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StrangeSights: Valentine’s Day voting in Bali; a museum for lost relationships; and, a happy ending for matchstick Eiffel Tower…

DAVID ADAMS provides a round-up of some stories on the odder side of life…

A member of the Linmas civil defence force passes by ballot boxes at a Valentine’s Day themed polling station during the general election in Malang, East Java, Indonesia, on 14th February, 2024. PICTURE: Antara Foto/Ari Bowo Sucipto via Reuters

• Heart-shaped balloons, chocolate and pink candy welcomed voters to a polling station in the city of Denpasar on Indonesia’s resort island of Bali during the presidential election on Wednesday, Valentine’s Day. Voters were greeted at the 026 Tunjungsari Polling Station by women dressed in pink traditional clothing, handing out chocolates instead of how-to-vote cards. Once ballots were cast, voters were thanked with candy. “It makes voting fun because I can vote while celebrating Valentine’s,” said first-time voter Ni Komang Intant Yuliani. Indonesia’s election, with more than 200 million of the 270 million population eligible to vote, is the world’s biggest single-day election. Nearly 259,000 candidates are contesting 20,600 posts. “We’ve exercised our voting rights and we’ve voted as a form of loving our state representatives,” said Agus Supraptha, who was surprised to receive the confectionery on Valentine’s Day. The election will decide who succeeds popular President Joko Widodo to run the world’s third-largest democracy and world’s most populous Muslim-majority country. Defence Minister Prabowo Subianto, a 72-year-old former special forces commander making a third attempt at the presidency, is favourite according to opinion polls. – SULTAN ANSHORI and ZAHRA MATARANI, Denpasar, Indonesia/Reuters


• A scab from an old motorbike accident. An unworn wedding dress. A prosthetic leg. An axe. As the world celebrates Valentines Day on Wednesday, one museum in Zagreb has collected objects that commemorate sometimes bizarre tales of love lost. Established in 2006 on a secluded street near Zagreb’s main square – a favourite meeting place for lovers and friends for decades – the privately run Museum of Broken Relationships has thousands of pieces, some ordinary, some odd, each an emblem of a dying romance.  “It’s not the objects, but the stories that are intriguing and inspiring and emotional,” said museum co-founder Drazen Grubisic.  “For me this is a museum about love. We just may have a different view on love when it’s over.” A Croatian war veteran donated a prosthetic leg as a memory of his affair with a defence ministry worker he met during his treatment. The leg outlasted the relationship. A Turkish woman donated a wedding dress she never wore because her husband-to-be passed away a month before the ceremony.  One person gave an axe that they had used to chop up their ex-girlfriend’s furniture. Another donated a 27-year-old scab from a lover’s motorbike accident. The person, a biologist, once wondered if they could use it to clone their loved one. “The desire to clone my partner from that time exists no more,” the person said in a post on the museum website. A book by the British hypnotist Paul McKenna called I Can Make you Thin is among the items displayed in the museum, donated by a woman who received it from her partner. “Do not buy this book and give it to a loved one, if you want your relationship to last,” Grubisic said. – ANTONIO BRONIC, Zagreb, Croatia/Reuters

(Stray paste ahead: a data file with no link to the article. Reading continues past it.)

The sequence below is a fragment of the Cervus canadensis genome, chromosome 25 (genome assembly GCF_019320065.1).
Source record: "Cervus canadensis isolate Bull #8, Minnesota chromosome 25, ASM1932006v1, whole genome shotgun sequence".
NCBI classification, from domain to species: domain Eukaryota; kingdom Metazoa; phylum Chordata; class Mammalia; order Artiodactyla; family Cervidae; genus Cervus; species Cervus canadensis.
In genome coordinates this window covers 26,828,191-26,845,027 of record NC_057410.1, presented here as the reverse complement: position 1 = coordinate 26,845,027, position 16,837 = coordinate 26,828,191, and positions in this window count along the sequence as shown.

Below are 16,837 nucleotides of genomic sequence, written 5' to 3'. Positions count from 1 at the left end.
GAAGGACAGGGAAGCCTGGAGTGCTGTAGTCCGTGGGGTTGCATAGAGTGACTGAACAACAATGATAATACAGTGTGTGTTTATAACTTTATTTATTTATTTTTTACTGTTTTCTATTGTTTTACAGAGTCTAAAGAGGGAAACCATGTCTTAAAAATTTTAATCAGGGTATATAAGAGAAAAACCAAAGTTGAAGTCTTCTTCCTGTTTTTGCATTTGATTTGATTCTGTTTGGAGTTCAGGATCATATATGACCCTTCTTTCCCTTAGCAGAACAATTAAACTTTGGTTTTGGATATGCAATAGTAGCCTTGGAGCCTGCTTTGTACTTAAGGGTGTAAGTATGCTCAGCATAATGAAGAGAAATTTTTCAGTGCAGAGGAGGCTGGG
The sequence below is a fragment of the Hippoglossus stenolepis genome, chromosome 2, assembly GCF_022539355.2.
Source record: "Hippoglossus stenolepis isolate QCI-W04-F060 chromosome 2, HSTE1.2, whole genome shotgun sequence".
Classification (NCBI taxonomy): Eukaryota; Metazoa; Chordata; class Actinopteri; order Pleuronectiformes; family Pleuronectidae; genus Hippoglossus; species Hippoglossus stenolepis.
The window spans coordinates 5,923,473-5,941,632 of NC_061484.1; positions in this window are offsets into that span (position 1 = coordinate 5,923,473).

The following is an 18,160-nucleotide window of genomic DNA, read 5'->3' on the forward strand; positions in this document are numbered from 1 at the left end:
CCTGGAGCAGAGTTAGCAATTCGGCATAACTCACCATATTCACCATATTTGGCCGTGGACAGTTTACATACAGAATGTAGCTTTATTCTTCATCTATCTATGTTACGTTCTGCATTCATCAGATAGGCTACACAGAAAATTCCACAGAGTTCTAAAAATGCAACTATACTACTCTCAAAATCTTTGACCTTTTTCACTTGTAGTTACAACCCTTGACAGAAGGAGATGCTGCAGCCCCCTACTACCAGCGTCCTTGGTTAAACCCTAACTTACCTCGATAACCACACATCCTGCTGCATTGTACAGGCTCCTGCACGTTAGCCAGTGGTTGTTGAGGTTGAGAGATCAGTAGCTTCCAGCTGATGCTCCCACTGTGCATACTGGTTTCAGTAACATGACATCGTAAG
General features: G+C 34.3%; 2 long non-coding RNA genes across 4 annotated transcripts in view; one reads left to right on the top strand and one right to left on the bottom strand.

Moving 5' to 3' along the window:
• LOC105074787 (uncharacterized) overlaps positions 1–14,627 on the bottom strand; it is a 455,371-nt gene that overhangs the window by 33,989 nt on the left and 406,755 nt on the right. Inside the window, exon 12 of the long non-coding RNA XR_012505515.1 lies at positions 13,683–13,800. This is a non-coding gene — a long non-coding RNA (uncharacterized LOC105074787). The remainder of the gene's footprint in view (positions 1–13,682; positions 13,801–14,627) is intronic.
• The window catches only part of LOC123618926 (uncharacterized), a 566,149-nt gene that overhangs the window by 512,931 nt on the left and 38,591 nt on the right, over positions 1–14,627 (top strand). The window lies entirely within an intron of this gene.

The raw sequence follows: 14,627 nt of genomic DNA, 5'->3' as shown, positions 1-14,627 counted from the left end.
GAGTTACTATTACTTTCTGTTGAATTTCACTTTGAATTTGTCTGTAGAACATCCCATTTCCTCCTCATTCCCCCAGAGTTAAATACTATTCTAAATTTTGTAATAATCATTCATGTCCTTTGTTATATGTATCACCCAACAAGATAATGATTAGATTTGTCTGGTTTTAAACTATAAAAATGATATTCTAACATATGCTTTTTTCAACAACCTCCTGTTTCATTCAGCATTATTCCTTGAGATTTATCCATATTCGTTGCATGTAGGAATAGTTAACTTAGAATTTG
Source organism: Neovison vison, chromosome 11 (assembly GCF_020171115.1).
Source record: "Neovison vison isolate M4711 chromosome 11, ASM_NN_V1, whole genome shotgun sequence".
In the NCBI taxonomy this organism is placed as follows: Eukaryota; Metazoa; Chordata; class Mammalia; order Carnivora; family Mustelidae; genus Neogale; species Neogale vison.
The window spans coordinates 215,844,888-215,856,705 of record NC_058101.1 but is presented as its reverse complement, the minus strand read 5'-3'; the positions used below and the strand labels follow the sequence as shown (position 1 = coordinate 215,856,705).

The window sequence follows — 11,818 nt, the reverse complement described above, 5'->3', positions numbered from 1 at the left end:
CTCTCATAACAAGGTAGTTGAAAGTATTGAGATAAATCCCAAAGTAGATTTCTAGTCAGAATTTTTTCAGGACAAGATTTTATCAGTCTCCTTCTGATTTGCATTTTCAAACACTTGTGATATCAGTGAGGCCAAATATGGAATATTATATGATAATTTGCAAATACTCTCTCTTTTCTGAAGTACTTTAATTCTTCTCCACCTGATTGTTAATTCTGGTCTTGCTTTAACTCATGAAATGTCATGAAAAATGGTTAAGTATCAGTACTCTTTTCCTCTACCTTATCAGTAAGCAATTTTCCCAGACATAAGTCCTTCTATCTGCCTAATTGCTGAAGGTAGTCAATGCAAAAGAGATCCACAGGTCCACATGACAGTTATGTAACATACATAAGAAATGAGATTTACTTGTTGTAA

Richard Plaud, a Frenchman who built a model of the Eiffel Tower using 706,900 matchsticks poses next to the structure measures at 7.19 metres in this undated photograph taken in Saujon, France, on 7th January, 2024. Richard Plaud/Handout via Reuters

Guinness World Records on Thursday told Frenchman Richard Plaud that his 7.2-metre matchstick Eiffel Tower was a record height, a day after initially rejecting it for using the wrong matches to Plaud’s dismay. Plaud said he had been on an “emotional rollercoaster” this week, after spending 4,200 hours over eight years on building his model from more than 706,000 matches and 23 kilograms of glue. “For eight years, I’ve always thought that I was building the tallest matchstick structure,” he told Reuters. However Guinness World Records initially told him he didn’t make the cut as he hadn’t used matches that were “commercially available”. Plaud started off by using commercial matches, cutting the head off each. Tired of this tedious process, he asked the manufacturer if he could buy just the wooden sticks without the head, prompting Guinness to refuse his record. “We’re really excited to be able to approve it…we’re happy to be able to admit that we were a little bit too harsh on the type of matches needed in this attempt, and Richard’s attempt truly is officially amazing,” said Mark Mckinley, director of central records services at Guinness World Records. – ARDEE NAPOLITANO, Saujon, France/Reuters



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